The result of this unorthodoxy? Astoundingly, one of the most elegant shows Van Noten has done in recent memory.
It’s owed mainly to how the pajama style was worked: luxuriously, in soft and heavy brushed jacquards, cashmere and double quilted silks and velvets.
It gave many of the looks a regal quality – albeit a very hip one.
As ever, Van Noten used contradictions as the dynamic of his wardrobe.
The more feminine types of fabrics and tonal colors, as well as tight pants, contrasted with boyish, slouchy forms of the loose jackets and sweaters – creating plays on volume.
Meanwhile, revelers at Issey Miyake clutched invitations wrapped in the gold fabric used in thermal emergency blankets.
The insulating theme carried on in the clothes, with the design team’s exploration of a lightweight, heat-retaining wardrobe – so say the program notes to enable “a freer lifestyle during the winter months.”
Jackets and sporty overcoats with loose silhouettes used recycled polyester sandwiching thermal fleece fabric in russet and gray.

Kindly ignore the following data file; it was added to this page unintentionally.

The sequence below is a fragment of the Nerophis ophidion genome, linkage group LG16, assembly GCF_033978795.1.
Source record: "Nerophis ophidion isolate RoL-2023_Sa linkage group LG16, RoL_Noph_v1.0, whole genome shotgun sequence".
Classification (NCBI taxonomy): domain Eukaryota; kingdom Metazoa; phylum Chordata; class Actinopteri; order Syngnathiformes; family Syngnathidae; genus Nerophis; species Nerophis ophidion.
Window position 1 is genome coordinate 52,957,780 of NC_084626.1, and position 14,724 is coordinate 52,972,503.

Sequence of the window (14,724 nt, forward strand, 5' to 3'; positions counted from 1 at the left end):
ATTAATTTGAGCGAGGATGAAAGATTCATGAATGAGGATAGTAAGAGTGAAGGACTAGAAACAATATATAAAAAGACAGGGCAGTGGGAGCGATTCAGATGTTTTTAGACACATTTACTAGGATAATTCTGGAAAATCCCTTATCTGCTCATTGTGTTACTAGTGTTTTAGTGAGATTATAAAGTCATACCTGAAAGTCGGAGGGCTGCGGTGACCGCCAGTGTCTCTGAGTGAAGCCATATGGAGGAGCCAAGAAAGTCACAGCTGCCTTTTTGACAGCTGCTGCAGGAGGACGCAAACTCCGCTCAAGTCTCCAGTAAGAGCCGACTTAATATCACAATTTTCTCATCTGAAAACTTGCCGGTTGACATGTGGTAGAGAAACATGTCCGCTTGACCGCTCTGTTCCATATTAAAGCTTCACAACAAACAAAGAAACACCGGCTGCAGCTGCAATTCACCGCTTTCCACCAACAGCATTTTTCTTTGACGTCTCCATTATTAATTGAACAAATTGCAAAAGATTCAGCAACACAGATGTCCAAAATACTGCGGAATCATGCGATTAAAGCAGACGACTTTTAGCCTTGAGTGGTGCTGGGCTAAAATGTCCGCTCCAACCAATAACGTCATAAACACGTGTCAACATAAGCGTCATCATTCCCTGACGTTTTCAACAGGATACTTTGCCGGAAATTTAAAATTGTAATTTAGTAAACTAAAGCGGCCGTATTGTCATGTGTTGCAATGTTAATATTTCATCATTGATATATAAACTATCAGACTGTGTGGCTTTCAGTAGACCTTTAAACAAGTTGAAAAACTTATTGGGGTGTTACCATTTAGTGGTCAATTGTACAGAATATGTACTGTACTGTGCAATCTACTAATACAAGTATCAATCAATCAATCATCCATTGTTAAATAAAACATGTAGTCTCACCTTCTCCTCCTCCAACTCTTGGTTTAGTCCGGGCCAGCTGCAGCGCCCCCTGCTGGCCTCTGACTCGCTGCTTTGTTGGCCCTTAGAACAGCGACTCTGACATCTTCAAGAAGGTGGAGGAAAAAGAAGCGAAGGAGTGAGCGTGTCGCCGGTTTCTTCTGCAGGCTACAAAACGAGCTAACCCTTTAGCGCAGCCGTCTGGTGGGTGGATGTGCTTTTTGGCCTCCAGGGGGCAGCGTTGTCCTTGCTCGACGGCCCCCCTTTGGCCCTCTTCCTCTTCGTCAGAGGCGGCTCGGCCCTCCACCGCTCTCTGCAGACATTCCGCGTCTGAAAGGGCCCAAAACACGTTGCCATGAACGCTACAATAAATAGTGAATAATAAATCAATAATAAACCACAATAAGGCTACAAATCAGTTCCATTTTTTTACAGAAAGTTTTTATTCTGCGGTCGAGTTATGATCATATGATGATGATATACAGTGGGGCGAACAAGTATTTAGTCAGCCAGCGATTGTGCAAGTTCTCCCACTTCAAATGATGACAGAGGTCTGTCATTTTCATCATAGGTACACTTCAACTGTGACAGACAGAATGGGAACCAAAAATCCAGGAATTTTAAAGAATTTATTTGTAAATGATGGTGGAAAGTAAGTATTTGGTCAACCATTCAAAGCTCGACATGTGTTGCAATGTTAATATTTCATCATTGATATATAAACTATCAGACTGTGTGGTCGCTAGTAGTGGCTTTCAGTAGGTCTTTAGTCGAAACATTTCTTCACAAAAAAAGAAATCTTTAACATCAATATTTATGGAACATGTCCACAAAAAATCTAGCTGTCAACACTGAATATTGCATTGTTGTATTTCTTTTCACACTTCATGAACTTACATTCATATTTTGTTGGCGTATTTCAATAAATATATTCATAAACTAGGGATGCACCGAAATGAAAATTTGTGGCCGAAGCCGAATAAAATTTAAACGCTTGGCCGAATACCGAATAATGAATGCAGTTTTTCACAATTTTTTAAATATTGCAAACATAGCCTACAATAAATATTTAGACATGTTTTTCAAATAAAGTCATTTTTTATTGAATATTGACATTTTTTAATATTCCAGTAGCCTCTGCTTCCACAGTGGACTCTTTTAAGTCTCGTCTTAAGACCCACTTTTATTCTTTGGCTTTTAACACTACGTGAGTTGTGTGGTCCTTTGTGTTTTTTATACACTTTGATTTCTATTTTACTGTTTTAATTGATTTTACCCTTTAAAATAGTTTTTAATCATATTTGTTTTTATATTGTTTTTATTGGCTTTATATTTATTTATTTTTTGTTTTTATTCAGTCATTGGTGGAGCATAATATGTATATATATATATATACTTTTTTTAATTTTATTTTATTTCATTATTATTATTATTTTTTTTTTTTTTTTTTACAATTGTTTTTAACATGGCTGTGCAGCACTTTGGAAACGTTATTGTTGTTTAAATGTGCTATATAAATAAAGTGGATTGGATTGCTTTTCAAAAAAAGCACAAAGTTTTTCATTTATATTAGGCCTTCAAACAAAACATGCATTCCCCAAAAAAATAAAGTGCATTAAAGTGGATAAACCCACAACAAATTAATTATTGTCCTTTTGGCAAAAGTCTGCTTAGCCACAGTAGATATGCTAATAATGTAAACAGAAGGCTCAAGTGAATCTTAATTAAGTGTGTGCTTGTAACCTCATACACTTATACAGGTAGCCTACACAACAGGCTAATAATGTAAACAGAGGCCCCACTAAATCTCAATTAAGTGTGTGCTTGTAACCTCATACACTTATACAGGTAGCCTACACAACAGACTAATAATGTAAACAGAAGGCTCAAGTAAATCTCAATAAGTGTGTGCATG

The box was also ticked for the house’s cutting edge fabric technology: A translucent film was laminated onto jersey on ensembles, many of which sported signature utilitarian detailing like side pockets and zippers.
However, all of these were upstaged by the show’s defining look: the vibrant bold, silver and bronze emergency blanket fabric which appeared in over a dozen of the looks that had revelers wide-eyed.
There were a few hits – like one great A-line, hooded black raincoat with space-age gold lining.
Sadly, with the all-over metallic hues, and pant line that distorted the leg shape – it often drowned out the human silhouette. Some of the looks came across busy and a little garish – if, undeniably practical.
Around 80 menswear shows are scheduled in Paris over the next five days, drawing to a close Sunday with the eagerly awaited first Saint Laurent collection by Hedi Slimane, famed for his super-tight, skinny tailoring.
Credited with revolutionizing menswear during his seven years at Dior from 2000 to 2007, Slimane teamed jackets cut short with narrow trousers in an androgynous, pencil-thin look so popular even legendary designer Karl Lagerfeld shed 45 kg to squeeze into a Slimane suit.